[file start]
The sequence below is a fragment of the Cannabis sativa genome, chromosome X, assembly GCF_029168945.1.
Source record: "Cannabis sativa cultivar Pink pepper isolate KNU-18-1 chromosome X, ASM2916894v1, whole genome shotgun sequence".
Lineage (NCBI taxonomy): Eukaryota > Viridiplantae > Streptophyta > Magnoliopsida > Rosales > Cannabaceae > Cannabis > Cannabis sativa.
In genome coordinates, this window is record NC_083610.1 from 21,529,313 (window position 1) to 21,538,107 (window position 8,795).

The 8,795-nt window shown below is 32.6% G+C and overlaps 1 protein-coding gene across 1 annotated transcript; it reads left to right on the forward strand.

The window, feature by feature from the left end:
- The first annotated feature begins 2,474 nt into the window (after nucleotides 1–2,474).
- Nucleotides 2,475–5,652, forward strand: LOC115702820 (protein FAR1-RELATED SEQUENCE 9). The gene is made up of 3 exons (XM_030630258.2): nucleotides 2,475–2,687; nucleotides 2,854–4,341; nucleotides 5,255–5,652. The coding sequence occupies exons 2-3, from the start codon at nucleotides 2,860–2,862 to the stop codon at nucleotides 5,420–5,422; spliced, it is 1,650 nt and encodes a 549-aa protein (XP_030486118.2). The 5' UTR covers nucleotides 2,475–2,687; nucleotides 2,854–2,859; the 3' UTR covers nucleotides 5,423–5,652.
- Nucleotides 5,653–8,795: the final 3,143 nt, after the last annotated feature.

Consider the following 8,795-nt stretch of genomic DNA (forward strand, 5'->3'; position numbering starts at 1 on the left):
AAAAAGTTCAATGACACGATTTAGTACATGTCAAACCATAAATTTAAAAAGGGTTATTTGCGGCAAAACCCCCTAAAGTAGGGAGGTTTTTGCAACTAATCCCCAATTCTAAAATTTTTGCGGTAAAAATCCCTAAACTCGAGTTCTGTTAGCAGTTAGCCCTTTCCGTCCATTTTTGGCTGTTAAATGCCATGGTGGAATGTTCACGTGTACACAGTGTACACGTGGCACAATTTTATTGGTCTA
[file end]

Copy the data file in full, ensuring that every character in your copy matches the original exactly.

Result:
The sequence below is a fragment of the Cannabis sativa genome, chromosome X, assembly GCF_029168945.1.
Source record: "Cannabis sativa cultivar Pink pepper isolate KNU-18-1 chromosome X, ASM2916894v1, whole genome shotgun sequence".
Lineage (NCBI taxonomy): Eukaryota > Viridiplantae > Streptophyta > Magnoliopsida > Rosales > Cannabaceae > Cannabis > Cannabis sativa.
In genome coordinates, this window is record NC_083610.1 from 21,529,313 (window position 1) to 21,538,107 (window position 8,795).

The 8,795-nt window shown below is 32.6% G+C and overlaps 1 protein-coding gene across 1 annotated transcript; it reads left to right on the forward strand.

The window, feature by feature from the left end:
- The first annotated feature begins 2,474 nt into the window (after nucleotides 1–2,474).
- Nucleotides 2,475–5,652, forward strand: LOC115702820 (protein FAR1-RELATED SEQUENCE 9). The gene is made up of 3 exons (XM_030630258.2): nucleotides 2,475–2,687; nucleotides 2,854–4,341; nucleotides 5,255–5,652. The coding sequence occupies exons 2-3, from the start codon at nucleotides 2,860–2,862 to the stop codon at nucleotides 5,420–5,422; spliced, it is 1,650 nt and encodes a 549-aa protein (XP_030486118.2). The 5' UTR covers nucleotides 2,475–2,687; nucleotides 2,854–2,859; the 3' UTR covers nucleotides 5,423–5,652.
- Nucleotides 5,653–8,795: the final 3,143 nt, after the last annotated feature.

Consider the following 8,795-nt stretch of genomic DNA (forward strand, 5'->3'; position numbering starts at 1 on the left):
AAAAAGTTCAATGACACGATTTAGTACATGTCAAACCATAAATTTAAAAAGGGTTATTTGCGGCAAAACCCCCTAAAGTAGGGAGGTTTTTGCAACTAATCCCCAATTCTAAAATTTTTGCGGTAAAAATCCCTAAACTCGAGTTCTGTTAGCAGTTAGCCCTTTCCGTCCATTTTTGGCTGTTAAATGCCATGGTGGAATGTTCACGTGTACACAGTGTACACGTGGCACAATTTTATTGGTCTA